Corrosion in the Flue Gas Cleaning System of a Biomass-Fired Power Plant
After only a few years operation, corrosion damage was observed in the flue gas cleaning system of a biomass power plant. The corrosion was on the lower part of the gas/gas heat exchanger fabricated from A242 weathering steel, where UNS S31600 bolts were used to attach sealing strips to the rotor. Thick iron oxides (up to 5 mm) had formed on the weathering steel, and these oxides also contained chlorine and sulfur. In this area of the heat exchanger, weathering steel has not had the optimal wet/dry cycles required to achieve a protective oxide. Due to the thick growing oxide on the rotor, the UNS S31600 bolts were under stress and this together with the presence of accumulated chlorine between the sealing strips and bolts resulted in stress corrosion cracking and rupture. In addition, Zn-K-Cl deposits were agglomerated in the duct after the DeNOx unit. Zn was also a constituent of corrosion products in various places in the ducts resulting in hygroscopic compounds. The presence of Zn in these cases was not from the fuel and is assumed to have originated from Zn containing primer (used to protect the plant during construction) reacting with flue gas constituents containing chlorine (KCl and HCl).
KeywordsCorrosion failure analysis Deposits Flue gas cleaning plant
The authors thank HOFOR for allowing the publication of this paper. Thanks also go to staff at DTU-Mekanik for help with analysis and discussions.
- 1.L. Lindau, B. Goldschmidt, Low temperature corrosion in bark fuelled small boilers, Värmeforsk Report M9-835 (2002 in swedish, 2008 in English)Google Scholar
- 2.M. Nordling, Korrosion hos luftförvärmare och ekonomisrar (Corrosion on air preheaters and economisers), Värmeforsk Report M08-815 Nr. 1235. May 2012 (in Swedish)Google Scholar
- 3.J.P. Jensen, L.D. Fenger, N. Henriksen, Cold-end corrosion in biomass and waste incineration plants. PowerPlant Chem. 2(8), 469–471 (2001)Google Scholar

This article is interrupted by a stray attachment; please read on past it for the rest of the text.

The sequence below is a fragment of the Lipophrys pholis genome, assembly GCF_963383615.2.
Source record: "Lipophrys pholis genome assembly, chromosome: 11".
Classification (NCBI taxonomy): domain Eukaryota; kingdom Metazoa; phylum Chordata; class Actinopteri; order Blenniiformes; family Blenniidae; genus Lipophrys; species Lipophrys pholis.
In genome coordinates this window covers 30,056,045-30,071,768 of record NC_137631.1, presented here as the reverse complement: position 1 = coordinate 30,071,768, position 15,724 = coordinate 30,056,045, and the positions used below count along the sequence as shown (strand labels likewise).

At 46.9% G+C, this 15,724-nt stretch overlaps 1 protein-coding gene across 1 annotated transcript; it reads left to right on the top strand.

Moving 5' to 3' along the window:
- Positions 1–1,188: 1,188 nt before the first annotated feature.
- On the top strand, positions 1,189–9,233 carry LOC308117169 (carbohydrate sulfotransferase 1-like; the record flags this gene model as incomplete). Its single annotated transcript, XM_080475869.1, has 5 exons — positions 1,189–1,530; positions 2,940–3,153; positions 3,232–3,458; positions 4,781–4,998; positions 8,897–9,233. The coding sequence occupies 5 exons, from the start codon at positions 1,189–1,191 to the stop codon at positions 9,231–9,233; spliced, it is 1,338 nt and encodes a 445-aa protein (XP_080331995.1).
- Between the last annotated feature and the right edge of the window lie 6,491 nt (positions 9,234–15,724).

- 4.T. Herzog, W. Müller, W. Spiegel, J. Brell, D. Molitor, D. Schneider, Corrosion caused by dewpoint and deliquescent salts in the boiler and flue gas cleaning, VGL: KG Thome-Kozmiensky og M. Beckmann: Energie aus Abfall Band 9 Neuruppin: TK Verlag 2012. p 429–460Google Scholar
- 5.M. Montgomery, L.V. Nielsen, M.B. Petersen, Utilization of on-line corrosion monitoring in the flue gas cleaning system, Proceedings NACE International Corrosion Conference 2015, p. 5550Google Scholar
- 6.M. Montgomery, L.V. Nielsen, M.B. Petersen, Assessment of corrosion in the flue gas cleaning system using on-line monitoring. VGB Powertech 10, 77–83 (2015)Google Scholar
- 9.W.M. Cox, Corrosion Management (Private Communication, Rugby, 2011)Google Scholar
- 10.D C Cook, An active coating and new protection technology for weathering steel structures in chloride containing environments, Proceedings NACE International Corrosion Conference 2007, p. 07360Google Scholar
- 11.T.S. Mintz, L. Caseres, D.S. Dunn, M. Bayssie, Atmospheric salt fog testing to evaluate chloride induced stress corrosion cracking of type 304, 304L, and 316 stainless steel, Proceedings NACE International Corrosion Conference 2010, p. 10232Google Scholar
- 12.N.D. Fairweather N. Platts, D.R. Tice, Stress corrosion cracking initiation of type 304 stainless steel in atmospheric environments containing chloride: influence of surface condition, relative humidity, temperature and thermal sensitization, Proceedings NACE International Corrosion Conference 2008, p. 08485Google Scholar
- 13.L. Yang, R.T. Pabalan, L. Browning, D.S. Dunn, Corrosion behavior of carbon steel and stainless steel materials under salt deposits in simulated dry repository environments, Material Research Society Symposium. Proceedings. Vol 757, 2003, II4.14.1Google Scholar
- 14.Thermo-Calc Software, Database SALT1. Accessed 22 Dec 2016Google Scholar